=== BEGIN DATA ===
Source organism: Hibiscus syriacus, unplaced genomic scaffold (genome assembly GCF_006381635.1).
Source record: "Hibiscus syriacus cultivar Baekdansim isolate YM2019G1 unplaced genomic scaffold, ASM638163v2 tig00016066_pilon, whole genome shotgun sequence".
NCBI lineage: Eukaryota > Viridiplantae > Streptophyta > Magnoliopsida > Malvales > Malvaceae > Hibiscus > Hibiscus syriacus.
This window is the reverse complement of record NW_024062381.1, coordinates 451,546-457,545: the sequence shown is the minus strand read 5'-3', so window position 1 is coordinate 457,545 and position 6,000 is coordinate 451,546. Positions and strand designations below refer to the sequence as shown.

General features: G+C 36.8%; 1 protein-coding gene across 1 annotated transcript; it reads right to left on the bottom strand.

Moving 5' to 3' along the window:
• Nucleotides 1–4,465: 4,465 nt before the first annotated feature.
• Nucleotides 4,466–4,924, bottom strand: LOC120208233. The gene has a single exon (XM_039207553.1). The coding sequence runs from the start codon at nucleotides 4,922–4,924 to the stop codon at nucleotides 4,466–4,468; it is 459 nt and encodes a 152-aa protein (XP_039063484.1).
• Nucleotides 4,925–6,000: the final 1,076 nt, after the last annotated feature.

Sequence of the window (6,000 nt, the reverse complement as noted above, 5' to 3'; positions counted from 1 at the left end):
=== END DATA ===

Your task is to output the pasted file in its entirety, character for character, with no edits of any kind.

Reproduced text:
Source organism: Hibiscus syriacus, unplaced genomic scaffold (genome assembly GCF_006381635.1).
Source record: "Hibiscus syriacus cultivar Baekdansim isolate YM2019G1 unplaced genomic scaffold, ASM638163v2 tig00016066_pilon, whole genome shotgun sequence".
NCBI lineage: Eukaryota > Viridiplantae > Streptophyta > Magnoliopsida > Malvales > Malvaceae > Hibiscus > Hibiscus syriacus.
This window is the reverse complement of record NW_024062381.1, coordinates 451,546-457,545: the sequence shown is the minus strand read 5'-3', so window position 1 is coordinate 457,545 and position 6,000 is coordinate 451,546. Positions and strand designations below refer to the sequence as shown.

General features: G+C 36.8%; 1 protein-coding gene across 1 annotated transcript; it reads right to left on the bottom strand.

Moving 5' to 3' along the window:
• Nucleotides 1–4,465: 4,465 nt before the first annotated feature.
• Nucleotides 4,466–4,924, bottom strand: LOC120208233. The gene has a single exon (XM_039207553.1). The coding sequence runs from the start codon at nucleotides 4,922–4,924 to the stop codon at nucleotides 4,466–4,468; it is 459 nt and encodes a 152-aa protein (XP_039063484.1).
• Nucleotides 4,925–6,000: the final 1,076 nt, after the last annotated feature.

Sequence of the window (6,000 nt, the reverse complement as noted above, 5' to 3'; positions counted from 1 at the left end):